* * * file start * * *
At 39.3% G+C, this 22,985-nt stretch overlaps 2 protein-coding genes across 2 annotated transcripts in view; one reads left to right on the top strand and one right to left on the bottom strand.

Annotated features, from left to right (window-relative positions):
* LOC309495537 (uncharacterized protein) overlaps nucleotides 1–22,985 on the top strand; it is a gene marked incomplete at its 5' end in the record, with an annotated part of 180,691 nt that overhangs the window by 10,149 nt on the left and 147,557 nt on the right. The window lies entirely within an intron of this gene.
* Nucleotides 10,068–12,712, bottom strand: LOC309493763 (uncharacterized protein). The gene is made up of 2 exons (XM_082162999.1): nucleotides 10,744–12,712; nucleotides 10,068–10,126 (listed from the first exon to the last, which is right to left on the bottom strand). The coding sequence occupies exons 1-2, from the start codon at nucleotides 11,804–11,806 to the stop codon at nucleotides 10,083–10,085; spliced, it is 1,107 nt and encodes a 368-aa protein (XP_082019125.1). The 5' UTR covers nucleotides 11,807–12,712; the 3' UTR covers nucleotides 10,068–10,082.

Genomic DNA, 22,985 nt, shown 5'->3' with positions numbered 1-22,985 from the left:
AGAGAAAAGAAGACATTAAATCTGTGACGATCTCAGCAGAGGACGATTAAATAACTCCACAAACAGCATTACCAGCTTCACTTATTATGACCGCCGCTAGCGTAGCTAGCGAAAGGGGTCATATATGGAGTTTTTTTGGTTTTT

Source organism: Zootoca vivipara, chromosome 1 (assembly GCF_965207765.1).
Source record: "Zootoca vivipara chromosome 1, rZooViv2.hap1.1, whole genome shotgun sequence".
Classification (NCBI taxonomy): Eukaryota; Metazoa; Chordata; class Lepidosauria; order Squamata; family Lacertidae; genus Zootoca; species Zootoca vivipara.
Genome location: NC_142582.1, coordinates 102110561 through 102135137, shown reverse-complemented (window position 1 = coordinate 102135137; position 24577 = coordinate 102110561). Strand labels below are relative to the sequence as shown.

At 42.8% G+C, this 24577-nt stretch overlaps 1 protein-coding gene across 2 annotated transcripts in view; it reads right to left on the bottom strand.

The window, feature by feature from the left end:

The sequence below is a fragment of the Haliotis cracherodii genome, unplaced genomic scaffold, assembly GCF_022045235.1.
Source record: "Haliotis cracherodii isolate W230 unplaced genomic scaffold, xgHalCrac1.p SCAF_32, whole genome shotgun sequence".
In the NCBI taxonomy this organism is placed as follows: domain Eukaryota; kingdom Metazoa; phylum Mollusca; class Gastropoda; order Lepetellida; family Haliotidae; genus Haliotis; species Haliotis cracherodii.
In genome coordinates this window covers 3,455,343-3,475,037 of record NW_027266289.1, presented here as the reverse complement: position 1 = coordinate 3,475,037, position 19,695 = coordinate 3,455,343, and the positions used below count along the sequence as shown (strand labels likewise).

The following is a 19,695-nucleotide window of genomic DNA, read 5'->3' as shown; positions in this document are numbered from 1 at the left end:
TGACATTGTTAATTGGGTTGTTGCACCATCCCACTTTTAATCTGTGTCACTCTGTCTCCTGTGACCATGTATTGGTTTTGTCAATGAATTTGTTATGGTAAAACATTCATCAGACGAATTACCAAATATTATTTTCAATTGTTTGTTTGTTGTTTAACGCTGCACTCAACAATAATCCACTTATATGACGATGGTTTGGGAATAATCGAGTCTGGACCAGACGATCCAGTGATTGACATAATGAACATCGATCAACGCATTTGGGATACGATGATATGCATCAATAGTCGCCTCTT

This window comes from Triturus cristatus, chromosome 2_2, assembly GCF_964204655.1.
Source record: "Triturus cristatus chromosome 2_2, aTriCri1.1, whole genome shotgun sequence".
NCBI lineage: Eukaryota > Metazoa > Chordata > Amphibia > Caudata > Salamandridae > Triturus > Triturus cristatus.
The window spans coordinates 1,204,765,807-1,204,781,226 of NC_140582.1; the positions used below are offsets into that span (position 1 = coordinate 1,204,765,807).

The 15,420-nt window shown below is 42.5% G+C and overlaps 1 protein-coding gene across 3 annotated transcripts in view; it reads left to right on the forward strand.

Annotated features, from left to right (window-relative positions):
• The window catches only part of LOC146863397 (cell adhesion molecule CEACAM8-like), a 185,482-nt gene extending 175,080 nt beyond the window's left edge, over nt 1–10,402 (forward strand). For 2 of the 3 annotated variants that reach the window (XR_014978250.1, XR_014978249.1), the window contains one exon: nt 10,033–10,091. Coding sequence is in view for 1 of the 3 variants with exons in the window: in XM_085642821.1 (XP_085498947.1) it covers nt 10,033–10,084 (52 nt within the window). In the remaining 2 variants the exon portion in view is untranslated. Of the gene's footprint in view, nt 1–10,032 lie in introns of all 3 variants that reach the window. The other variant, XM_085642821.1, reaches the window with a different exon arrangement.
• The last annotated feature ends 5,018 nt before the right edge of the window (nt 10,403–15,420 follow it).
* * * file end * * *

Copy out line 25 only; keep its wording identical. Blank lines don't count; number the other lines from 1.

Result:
• The window catches only part of LOC146863397 (cell adhesion molecule CEACAM8-like), a 185,482-nt gene extending 175,080 nt beyond the window's left edge, over nt 1–10,402 (forward strand). For 2 of the 3 annotated variants that reach the window (XR_014978250.1, XR_014978249.1), the window contains one exon: nt 10,033–10,091. Coding sequence is in view for 1 of the 3 variants with exons in the window: in XM_085642821.1 (XP_085498947.1) it covers nt 10,033–10,084 (52 nt within the window). In the remaining 2 variants the exon portion in view is untranslated. Of the gene's footprint in view, nt 1–10,032 lie in introns of all 3 variants that reach the window. The other variant, XM_085642821.1, reaches the window with a different exon arrangement.